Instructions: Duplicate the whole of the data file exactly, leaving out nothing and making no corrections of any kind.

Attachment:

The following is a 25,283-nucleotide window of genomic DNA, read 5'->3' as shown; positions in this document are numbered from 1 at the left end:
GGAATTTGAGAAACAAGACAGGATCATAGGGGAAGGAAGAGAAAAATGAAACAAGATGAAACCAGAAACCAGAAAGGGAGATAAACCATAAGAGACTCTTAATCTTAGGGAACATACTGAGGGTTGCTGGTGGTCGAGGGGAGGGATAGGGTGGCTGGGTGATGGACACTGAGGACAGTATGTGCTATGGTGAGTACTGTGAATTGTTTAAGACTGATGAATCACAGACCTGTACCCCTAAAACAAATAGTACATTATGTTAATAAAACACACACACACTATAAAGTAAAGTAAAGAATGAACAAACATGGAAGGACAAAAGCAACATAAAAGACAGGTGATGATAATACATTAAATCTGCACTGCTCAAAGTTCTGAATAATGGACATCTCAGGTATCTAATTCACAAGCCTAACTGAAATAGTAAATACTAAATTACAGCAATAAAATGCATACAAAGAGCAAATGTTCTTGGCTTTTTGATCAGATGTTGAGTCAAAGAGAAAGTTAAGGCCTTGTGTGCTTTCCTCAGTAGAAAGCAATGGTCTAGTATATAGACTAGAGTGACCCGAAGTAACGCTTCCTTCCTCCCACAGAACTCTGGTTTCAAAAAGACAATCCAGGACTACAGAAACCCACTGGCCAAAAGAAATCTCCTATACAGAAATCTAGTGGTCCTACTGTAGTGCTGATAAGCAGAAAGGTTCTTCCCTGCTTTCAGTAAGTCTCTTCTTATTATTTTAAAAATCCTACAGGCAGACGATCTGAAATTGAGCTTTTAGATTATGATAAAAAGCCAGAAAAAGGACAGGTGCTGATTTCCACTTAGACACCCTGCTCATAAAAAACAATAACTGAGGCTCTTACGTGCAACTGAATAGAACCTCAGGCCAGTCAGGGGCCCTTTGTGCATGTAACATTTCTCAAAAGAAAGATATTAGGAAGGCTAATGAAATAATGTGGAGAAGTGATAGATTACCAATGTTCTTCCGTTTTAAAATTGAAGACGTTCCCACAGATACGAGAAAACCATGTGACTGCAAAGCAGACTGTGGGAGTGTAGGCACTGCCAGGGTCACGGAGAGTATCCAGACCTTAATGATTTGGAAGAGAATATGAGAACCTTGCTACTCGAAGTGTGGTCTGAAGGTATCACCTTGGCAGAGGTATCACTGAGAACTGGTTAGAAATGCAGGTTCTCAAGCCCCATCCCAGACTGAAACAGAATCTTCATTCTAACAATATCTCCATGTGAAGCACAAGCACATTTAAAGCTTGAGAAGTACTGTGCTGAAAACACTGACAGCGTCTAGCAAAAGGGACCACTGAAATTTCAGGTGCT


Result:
The following is a 25,283-nucleotide window of genomic DNA, read 5'->3' as shown; positions in this document are numbered from 1 at the left end:
GGAATTTGAGAAACAAGACAGGATCATAGGGGAAGGAAGAGAAAAATGAAACAAGATGAAACCAGAAACCAGAAAGGGAGATAAACCATAAGAGACTCTTAATCTTAGGGAACATACTGAGGGTTGCTGGTGGTCGAGGGGAGGGATAGGGTGGCTGGGTGATGGACACTGAGGACAGTATGTGCTATGGTGAGTACTGTGAATTGTTTAAGACTGATGAATCACAGACCTGTACCCCTAAAACAAATAGTACATTATGTTAATAAAACACACACACACTATAAAGTAAAGTAAAGAATGAACAAACATGGAAGGACAAAAGCAACATAAAAGACAGGTGATGATAATACATTAAATCTGCACTGCTCAAAGTTCTGAATAATGGACATCTCAGGTATCTAATTCACAAGCCTAACTGAAATAGTAAATACTAAATTACAGCAATAAAATGCATACAAAGAGCAAATGTTCTTGGCTTTTTGATCAGATGTTGAGTCAAAGAGAAAGTTAAGGCCTTGTGTGCTTTCCTCAGTAGAAAGCAATGGTCTAGTATATAGACTAGAGTGACCCGAAGTAACGCTTCCTTCCTCCCACAGAACTCTGGTTTCAAAAAGACAATCCAGGACTACAGAAACCCACTGGCCAAAAGAAATCTCCTATACAGAAATCTAGTGGTCCTACTGTAGTGCTGATAAGCAGAAAGGTTCTTCCCTGCTTTCAGTAAGTCTCTTCTTATTATTTTAAAAATCCTACAGGCAGACGATCTGAAATTGAGCTTTTAGATTATGATAAAAAGCCAGAAAAAGGACAGGTGCTGATTTCCACTTAGACACCCTGCTCATAAAAAACAATAACTGAGGCTCTTACGTGCAACTGAATAGAACCTCAGGCCAGTCAGGGGCCCTTTGTGCATGTAACATTTCTCAAAAGAAAGATATTAGGAAGGCTAATGAAATAATGTGGAGAAGTGATAGATTACCAATGTTCTTCCGTTTTAAAATTGAAGACGTTCCCACAGATACGAGAAAACCATGTGACTGCAAAGCAGACTGTGGGAGTGTAGGCACTGCCAGGGTCACGGAGAGTATCCAGACCTTAATGATTTGGAAGAGAATATGAGAACCTTGCTACTCGAAGTGTGGTCTGAAGGTATCACCTTGGCAGAGGTATCACTGAGAACTGGTTAGAAATGCAGGTTCTCAAGCCCCATCCCAGACTGAAACAGAATCTTCATTCTAACAATATCTCCATGTGAAGCACAAGCACATTTAAAGCTTGAGAAGTACTGTGCTGAAAACACTGACAGCGTCTAGCAAAAGGGACCACTGAAATTTCAGGTGCT